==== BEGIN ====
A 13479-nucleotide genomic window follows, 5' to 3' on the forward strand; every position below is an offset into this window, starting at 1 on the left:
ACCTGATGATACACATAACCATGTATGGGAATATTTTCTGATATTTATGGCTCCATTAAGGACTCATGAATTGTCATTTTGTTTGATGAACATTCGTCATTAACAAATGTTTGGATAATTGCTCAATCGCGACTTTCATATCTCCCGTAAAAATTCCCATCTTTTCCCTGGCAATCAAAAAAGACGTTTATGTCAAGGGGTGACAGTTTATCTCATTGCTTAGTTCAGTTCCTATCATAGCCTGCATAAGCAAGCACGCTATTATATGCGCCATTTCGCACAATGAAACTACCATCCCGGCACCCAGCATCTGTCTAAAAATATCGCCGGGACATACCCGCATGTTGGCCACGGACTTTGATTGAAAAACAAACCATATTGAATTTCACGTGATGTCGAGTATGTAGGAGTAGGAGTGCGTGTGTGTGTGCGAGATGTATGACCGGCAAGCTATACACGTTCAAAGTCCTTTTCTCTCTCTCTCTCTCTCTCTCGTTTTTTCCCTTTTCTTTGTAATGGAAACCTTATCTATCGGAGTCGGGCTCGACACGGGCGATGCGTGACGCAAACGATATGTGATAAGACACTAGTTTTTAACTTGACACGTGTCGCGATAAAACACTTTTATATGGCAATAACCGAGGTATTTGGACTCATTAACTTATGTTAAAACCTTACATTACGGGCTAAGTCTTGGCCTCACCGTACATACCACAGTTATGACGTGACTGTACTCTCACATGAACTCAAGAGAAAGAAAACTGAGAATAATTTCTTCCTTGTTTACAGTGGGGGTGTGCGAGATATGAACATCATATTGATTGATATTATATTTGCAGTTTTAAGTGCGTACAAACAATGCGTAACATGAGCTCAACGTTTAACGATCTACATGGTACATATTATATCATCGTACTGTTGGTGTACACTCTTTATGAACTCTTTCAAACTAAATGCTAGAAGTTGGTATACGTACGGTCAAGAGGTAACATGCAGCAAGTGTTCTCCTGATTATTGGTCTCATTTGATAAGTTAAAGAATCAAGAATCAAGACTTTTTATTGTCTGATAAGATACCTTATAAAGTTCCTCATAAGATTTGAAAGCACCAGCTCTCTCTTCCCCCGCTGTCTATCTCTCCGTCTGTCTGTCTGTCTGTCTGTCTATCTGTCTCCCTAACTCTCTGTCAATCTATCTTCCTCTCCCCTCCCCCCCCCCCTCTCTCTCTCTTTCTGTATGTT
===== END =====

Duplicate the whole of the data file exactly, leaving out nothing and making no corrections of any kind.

A 13479-nucleotide genomic window follows, 5' to 3' on the forward strand; every position below is an offset into this window, starting at 1 on the left:
ACCTGATGATACACATAACCATGTATGGGAATATTTTCTGATATTTATGGCTCCATTAAGGACTCATGAATTGTCATTTTGTTTGATGAACATTCGTCATTAACAAATGTTTGGATAATTGCTCAATCGCGACTTTCATATCTCCCGTAAAAATTCCCATCTTTTCCCTGGCAATCAAAAAAGACGTTTATGTCAAGGGGTGACAGTTTATCTCATTGCTTAGTTCAGTTCCTATCATAGCCTGCATAAGCAAGCACGCTATTATATGCGCCATTTCGCACAATGAAACTACCATCCCGGCACCCAGCATCTGTCTAAAAATATCGCCGGGACATACCCGCATGTTGGCCACGGACTTTGATTGAAAAACAAACCATATTGAATTTCACGTGATGTCGAGTATGTAGGAGTAGGAGTGCGTGTGTGTGTGCGAGATGTATGACCGGCAAGCTATACACGTTCAAAGTCCTTTTCTCTCTCTCTCTCTCTCTCTCGTTTTTTCCCTTTTCTTTGTAATGGAAACCTTATCTATCGGAGTCGGGCTCGACACGGGCGATGCGTGACGCAAACGATATGTGATAAGACACTAGTTTTTAACTTGACACGTGTCGCGATAAAACACTTTTATATGGCAATAACCGAGGTATTTGGACTCATTAACTTATGTTAAAACCTTACATTACGGGCTAAGTCTTGGCCTCACCGTACATACCACAGTTATGACGTGACTGTACTCTCACATGAACTCAAGAGAAAGAAAACTGAGAATAATTTCTTCCTTGTTTACAGTGGGGGTGTGCGAGATATGAACATCATATTGATTGATATTATATTTGCAGTTTTAAGTGCGTACAAACAATGCGTAACATGAGCTCAACGTTTAACGATCTACATGGTACATATTATATCATCGTACTGTTGGTGTACACTCTTTATGAACTCTTTCAAACTAAATGCTAGAAGTTGGTATACGTACGGTCAAGAGGTAACATGCAGCAAGTGTTCTCCTGATTATTGGTCTCATTTGATAAGTTAAAGAATCAAGAATCAAGACTTTTTATTGTCTGATAAGATACCTTATAAAGTTCCTCATAAGATTTGAAAGCACCAGCTCTCTCTTCCCCCGCTGTCTATCTCTCCGTCTGTCTGTCTGTCTGTCTGTCTATCTGTCTCCCTAACTCTCTGTCAATCTATCTTCCTCTCCCCTCCCCCCCCCCCTCTCTCTCTCTTTCTGTATGTT